George "Bill" Smith

George "Bill" Smith
2002 Award of Honor

Reflecting on the success in his life, George "Bill" Smith credits East Tennessee State University with opening many avenues in his life. The initial road led away from ETSU; however, after many years, Smith returned to the Tri-Cities and the university. Both have truly benefited from his return.

In August of 1951, a road opened for a beginning with Redstone Arsenal (now NASA) in Huntsville, Ala., in the space program. However, another avenue was calling that led Smith back to the place he called home. He joined the Celotex Corporation, which left him traveling in East Tennessee, Western North Carolina and Southwest Virginia. While on his travels, Smith began volunteering at ETSU and getting involved with the university's activities.

After staying with Celotex for 17 years, Smith was hired by the Paty Company as General Sales Manager. That's what led him back to East Tennessee, where he has left his mark and probably helped many attend sporting events. Smith convinced the Paty Company to sponsor and build the first exterior ticket booths at Memorial Center.

With his love of sports, Smith became involved with the BUC-O-MO Club, which is now the Pirate Club (ETSU's athletic booster organization). Smith left the Paty Company after working 15 years and proceeded to buy two Ace Hardware stores -- one in Bristol, the other in Kingsport where he lived. While in Kingsport, Smith not only gave back to ETSU, but also to that community as president of the Kingsport Area Chamber of Commerce.

Smith later went on to work for Heritage Federal Bank, serving as the Executive Vice President of the Johnson City, Boones Creek, and Elizabethton branches. ETSU was a prime account for Heritage Federal Bank, which was another road that brought Smith even closer in supporting his alma mater. As usual, Smith's love for his community spearheaded him to become the chairman of Springfest for the Johnson City Chamber of Commerce, along with being involved with the Kiwanis, Munsey United Methodist Church, and a director for the Appalachian District Fair.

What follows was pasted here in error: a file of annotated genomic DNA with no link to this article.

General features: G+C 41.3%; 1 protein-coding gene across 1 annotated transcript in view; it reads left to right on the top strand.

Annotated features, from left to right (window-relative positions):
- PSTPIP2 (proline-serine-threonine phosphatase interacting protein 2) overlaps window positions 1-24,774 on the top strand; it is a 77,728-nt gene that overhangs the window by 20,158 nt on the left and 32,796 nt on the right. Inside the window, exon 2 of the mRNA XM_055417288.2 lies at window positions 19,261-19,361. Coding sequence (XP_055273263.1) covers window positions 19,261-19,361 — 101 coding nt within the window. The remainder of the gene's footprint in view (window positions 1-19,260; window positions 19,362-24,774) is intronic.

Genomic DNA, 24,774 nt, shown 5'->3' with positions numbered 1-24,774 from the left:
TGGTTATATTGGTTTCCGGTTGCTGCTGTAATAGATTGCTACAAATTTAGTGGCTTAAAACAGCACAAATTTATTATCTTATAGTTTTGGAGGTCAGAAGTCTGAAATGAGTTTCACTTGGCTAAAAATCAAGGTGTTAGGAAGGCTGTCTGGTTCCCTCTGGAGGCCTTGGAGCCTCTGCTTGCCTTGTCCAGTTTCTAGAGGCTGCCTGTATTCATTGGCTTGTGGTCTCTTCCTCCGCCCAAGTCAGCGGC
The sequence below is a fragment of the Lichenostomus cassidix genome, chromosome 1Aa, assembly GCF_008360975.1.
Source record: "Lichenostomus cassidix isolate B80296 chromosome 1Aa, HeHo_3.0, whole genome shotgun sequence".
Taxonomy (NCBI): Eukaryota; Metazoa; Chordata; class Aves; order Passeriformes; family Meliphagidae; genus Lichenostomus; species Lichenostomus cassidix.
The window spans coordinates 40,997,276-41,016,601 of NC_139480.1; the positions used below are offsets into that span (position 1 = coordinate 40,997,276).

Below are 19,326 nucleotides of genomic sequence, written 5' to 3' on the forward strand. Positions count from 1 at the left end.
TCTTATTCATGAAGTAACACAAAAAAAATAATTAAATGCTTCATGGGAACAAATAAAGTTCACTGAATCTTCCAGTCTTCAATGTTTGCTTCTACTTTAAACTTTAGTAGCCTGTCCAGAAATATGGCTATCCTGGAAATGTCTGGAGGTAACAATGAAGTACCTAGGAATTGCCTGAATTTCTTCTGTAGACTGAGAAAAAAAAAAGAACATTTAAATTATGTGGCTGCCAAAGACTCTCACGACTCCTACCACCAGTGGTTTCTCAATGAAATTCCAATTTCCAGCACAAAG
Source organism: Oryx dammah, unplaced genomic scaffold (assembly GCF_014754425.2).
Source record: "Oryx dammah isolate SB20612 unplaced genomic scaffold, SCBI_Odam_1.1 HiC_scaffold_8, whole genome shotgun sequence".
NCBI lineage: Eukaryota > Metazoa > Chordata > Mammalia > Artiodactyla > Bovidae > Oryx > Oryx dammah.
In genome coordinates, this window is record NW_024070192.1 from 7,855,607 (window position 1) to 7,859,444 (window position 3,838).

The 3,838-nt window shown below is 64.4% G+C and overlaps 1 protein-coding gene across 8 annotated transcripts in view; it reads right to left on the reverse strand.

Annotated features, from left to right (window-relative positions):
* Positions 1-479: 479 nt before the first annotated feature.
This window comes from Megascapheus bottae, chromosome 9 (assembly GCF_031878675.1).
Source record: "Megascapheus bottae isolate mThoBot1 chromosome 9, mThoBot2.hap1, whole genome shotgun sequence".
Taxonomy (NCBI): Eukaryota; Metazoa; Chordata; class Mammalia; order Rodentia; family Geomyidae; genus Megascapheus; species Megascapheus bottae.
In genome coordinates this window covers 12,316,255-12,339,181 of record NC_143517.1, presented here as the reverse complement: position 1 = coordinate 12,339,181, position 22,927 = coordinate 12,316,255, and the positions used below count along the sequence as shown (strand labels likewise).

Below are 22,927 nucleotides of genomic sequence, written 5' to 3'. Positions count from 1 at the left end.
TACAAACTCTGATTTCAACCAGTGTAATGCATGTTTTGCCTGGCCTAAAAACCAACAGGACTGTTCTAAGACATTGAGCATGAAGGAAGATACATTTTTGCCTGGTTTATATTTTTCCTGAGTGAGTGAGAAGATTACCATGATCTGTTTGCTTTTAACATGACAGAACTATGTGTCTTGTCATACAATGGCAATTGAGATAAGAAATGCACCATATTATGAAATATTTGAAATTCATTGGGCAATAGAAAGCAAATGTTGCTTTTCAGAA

Smith says that many things enticed him to go to East Tennessee State University, but his family's influence was probably the most prevalent. His mother, father, aunt, and sister, as well as many friends encouraged him to travel the road to ETSU. Smith claims that ETSU is one of the best places he has ever been in his life and in his words, "it opened up many roads now that I look back."

Smith and his wife Mary Lee enjoy spending time with each other and spend six months each year in their Florida home. Their children, Scott Smith of Gray and Sherry Honeycutt of Johnson City, are a big part of their lives.